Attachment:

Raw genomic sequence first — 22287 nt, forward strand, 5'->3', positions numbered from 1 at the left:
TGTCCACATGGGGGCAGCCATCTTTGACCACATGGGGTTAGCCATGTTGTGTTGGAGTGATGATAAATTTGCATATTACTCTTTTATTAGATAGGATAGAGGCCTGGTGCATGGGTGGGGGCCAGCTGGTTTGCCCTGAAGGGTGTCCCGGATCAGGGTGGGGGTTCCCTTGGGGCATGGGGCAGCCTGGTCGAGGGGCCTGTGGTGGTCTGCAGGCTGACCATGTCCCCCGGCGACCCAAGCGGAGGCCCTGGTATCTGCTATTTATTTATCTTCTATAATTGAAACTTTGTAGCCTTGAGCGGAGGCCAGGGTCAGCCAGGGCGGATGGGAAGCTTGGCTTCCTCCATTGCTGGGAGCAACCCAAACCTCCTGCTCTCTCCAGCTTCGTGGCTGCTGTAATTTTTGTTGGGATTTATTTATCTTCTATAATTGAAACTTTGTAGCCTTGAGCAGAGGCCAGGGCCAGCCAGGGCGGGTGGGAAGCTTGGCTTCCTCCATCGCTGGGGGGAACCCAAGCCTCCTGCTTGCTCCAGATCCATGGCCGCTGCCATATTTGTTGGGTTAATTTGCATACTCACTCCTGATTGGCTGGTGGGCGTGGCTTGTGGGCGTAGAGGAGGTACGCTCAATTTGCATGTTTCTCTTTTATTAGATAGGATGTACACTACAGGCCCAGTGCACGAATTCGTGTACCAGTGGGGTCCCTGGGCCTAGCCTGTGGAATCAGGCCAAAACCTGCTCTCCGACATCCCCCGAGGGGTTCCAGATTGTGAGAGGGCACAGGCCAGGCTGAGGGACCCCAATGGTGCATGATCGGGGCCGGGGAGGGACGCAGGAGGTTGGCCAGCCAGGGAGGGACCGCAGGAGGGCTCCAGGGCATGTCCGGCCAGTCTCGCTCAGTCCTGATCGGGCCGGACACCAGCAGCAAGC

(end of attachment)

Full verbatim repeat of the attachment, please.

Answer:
Raw genomic sequence first — 22287 nt, forward strand, 5'->3', positions numbered from 1 at the left:
TGTCCACATGGGGGCAGCCATCTTTGACCACATGGGGTTAGCCATGTTGTGTTGGAGTGATGATAAATTTGCATATTACTCTTTTATTAGATAGGATAGAGGCCTGGTGCATGGGTGGGGGCCAGCTGGTTTGCCCTGAAGGGTGTCCCGGATCAGGGTGGGGGTTCCCTTGGGGCATGGGGCAGCCTGGTCGAGGGGCCTGTGGTGGTCTGCAGGCTGACCATGTCCCCCGGCGACCCAAGCGGAGGCCCTGGTATCTGCTATTTATTTATCTTCTATAATTGAAACTTTGTAGCCTTGAGCGGAGGCCAGGGTCAGCCAGGGCGGATGGGAAGCTTGGCTTCCTCCATTGCTGGGAGCAACCCAAACCTCCTGCTCTCTCCAGCTTCGTGGCTGCTGTAATTTTTGTTGGGATTTATTTATCTTCTATAATTGAAACTTTGTAGCCTTGAGCAGAGGCCAGGGCCAGCCAGGGCGGGTGGGAAGCTTGGCTTCCTCCATCGCTGGGGGGAACCCAAGCCTCCTGCTTGCTCCAGATCCATGGCCGCTGCCATATTTGTTGGGTTAATTTGCATACTCACTCCTGATTGGCTGGTGGGCGTGGCTTGTGGGCGTAGAGGAGGTACGCTCAATTTGCATGTTTCTCTTTTATTAGATAGGATGTACACTACAGGCCCAGTGCACGAATTCGTGTACCAGTGGGGTCCCTGGGCCTAGCCTGTGGAATCAGGCCAAAACCTGCTCTCCGACATCCCCCGAGGGGTTCCAGATTGTGAGAGGGCACAGGCCAGGCTGAGGGACCCCAATGGTGCATGATCGGGGCCGGGGAGGGACGCAGGAGGTTGGCCAGCCAGGGAGGGACCGCAGGAGGGCTCCAGGGCATGTCCGGCCAGTCTCGCTCAGTCCTGATCGGGCCGGACACCAGCAGCAAGC